The interior region became particularly famous also thanks to the 1952 novel by Pierre Boulle, called “The Bridge on the River Kwai”, and the film of the same name in 1957. Both works are set during the Second World War, when the allies bombed the wooden Kwai Bridge (later rebuilt with steel). The bridge served as a key connection for Japanese troops going from Myanmar to Thailand.

The name “railway of death” is instead derived from the high number of people who died during the construction of the bridge itself; mainly Dutch, French, English, and American prisoners.

Despite being bombed by the British and partly destroyed during the 50’s, the metal bridge can be visited both on foot and by train. A ticket for this tourist train is 20 THB a person. There’s a trip every 20 minutes, every day from 8 a.m. to 3 p.m.

Options for getting to Kanchanaburi from Bangkok are diverse. If you want a total immersion in traveling by train, I recommend you take a local train. Book tickets a few days in advance, because this is a very popular route and there are only two trains daily that offer this service.

Pay attention though to the fact that this train doesn’t leave from Hualamphong station, but rather from Thonburi, a small town on the western part of the river that crosses Bangkok: the Chao Praya.

You can get to Thonburi by taxi, and take one of the only two trains of the day, the first at 7.45 in the morning, and the second at 1.35 p.m. (which you’ll also have to take on the return). A ticket costs 100 THB a person for foreigners, and is free for Thais.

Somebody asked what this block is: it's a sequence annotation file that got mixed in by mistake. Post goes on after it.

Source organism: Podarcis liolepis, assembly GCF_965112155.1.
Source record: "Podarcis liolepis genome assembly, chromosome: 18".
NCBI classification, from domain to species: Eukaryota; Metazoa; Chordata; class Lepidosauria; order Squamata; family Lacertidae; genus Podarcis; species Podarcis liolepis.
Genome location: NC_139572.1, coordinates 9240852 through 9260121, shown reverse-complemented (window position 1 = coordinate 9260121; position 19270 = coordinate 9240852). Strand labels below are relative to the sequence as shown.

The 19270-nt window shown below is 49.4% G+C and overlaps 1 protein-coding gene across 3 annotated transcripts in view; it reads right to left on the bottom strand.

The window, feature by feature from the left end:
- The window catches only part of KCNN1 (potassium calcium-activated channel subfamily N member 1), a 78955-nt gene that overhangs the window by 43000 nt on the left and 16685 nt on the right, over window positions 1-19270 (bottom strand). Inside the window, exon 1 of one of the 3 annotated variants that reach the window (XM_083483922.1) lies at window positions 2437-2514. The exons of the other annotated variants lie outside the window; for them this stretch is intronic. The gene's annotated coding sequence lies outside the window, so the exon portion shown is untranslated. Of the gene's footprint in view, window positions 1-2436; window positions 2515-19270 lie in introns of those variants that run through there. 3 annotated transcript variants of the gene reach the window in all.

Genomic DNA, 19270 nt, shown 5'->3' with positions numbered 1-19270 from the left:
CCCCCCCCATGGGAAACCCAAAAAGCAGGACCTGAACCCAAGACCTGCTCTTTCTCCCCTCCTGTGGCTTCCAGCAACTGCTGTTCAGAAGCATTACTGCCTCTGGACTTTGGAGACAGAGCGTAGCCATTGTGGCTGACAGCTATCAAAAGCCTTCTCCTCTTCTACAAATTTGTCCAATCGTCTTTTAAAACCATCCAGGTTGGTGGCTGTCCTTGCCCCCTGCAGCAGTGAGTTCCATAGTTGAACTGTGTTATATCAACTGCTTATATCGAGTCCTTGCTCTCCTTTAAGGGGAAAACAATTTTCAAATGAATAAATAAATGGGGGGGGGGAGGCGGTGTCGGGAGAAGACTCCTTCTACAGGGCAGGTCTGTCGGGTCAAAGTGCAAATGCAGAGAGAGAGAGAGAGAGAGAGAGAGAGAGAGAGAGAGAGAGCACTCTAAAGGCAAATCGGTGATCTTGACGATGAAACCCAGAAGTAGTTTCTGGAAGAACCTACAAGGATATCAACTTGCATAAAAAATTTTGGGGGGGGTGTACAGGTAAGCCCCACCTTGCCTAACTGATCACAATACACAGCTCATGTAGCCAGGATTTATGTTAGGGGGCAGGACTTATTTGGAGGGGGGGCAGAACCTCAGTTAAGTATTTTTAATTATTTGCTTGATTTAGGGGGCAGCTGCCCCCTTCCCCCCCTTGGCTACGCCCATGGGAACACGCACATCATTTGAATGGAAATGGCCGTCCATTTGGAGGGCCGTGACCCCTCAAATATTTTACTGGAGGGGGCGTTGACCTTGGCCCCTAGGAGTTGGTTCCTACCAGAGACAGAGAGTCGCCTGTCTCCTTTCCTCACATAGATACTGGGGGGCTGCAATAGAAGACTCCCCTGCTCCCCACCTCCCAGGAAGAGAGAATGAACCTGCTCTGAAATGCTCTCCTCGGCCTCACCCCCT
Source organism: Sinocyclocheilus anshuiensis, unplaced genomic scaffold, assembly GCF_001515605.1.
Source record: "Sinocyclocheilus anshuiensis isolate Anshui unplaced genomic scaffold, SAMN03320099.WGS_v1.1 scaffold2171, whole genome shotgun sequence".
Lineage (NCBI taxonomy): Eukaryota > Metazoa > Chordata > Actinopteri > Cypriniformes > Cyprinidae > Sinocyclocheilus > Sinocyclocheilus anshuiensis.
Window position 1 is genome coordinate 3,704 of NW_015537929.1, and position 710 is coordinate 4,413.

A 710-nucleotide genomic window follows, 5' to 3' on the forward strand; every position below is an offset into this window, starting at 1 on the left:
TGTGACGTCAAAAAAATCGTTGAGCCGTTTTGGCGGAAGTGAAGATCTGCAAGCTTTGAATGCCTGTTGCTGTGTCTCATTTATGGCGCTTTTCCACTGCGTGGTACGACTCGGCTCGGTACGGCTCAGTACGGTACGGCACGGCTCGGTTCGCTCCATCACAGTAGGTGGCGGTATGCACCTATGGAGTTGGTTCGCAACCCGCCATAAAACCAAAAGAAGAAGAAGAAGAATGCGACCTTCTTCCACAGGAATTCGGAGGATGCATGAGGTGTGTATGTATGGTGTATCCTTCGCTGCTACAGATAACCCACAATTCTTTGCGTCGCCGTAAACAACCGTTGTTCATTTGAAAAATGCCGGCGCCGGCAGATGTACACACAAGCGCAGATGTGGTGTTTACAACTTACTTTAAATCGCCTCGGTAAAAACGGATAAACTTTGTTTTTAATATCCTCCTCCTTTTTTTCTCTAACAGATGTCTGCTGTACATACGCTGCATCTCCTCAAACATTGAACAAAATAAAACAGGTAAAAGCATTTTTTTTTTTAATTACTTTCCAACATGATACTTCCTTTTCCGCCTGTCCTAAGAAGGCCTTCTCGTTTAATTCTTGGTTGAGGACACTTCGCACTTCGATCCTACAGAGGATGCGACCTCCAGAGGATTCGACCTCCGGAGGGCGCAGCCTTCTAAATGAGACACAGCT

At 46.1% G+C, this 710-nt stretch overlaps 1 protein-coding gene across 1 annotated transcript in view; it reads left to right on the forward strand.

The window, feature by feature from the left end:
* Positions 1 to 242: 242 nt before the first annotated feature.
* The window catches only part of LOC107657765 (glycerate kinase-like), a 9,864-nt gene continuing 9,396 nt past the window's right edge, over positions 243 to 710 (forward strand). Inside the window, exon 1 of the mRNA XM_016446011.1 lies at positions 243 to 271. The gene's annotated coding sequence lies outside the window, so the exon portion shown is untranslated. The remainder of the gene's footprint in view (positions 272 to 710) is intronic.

The second option is to go from Bangkok to Kanchanaburi by bus which leaves from the north station of Morchit, or also Ekkamai. Tickets cost between 120 and 150 THB depending on the station and company, and travel times are around 3 hours.

There are lots of attractions to see in Kanchanaburi, and if you’d like a better idea of them I recommend that you visit the city’s official site.

Last advice

Even though Thailand is not a dangerous country, much like the rest of Southeast Asia, I do recommend that you travel with a little common sense. Don’t bring valuable objects with you, or at the very least don’t leave them unattended.

If you can get bunks, choose those located midway through the car. The first and last spots are the worst because they’re noisier, especially when there’s a lot of stops.

If you are in the last bunks (those closest to the doors) you risk not getting any sleep due to the constant noise of the train, the lights, and the continuous shouts of the service personnel that takes place every time the train restarts.

To conclude, I suggest that you bring something to eat and drink. Even though food is served, it is often very expensive by Thai standards, and the majority of times is little more than boxed food that you could find in any 7/11, or food a few days old.

Photo Credits: Creative Commons License Abriendo camino (Wang Pho – Kanchanaburi) by Guillermo Fdez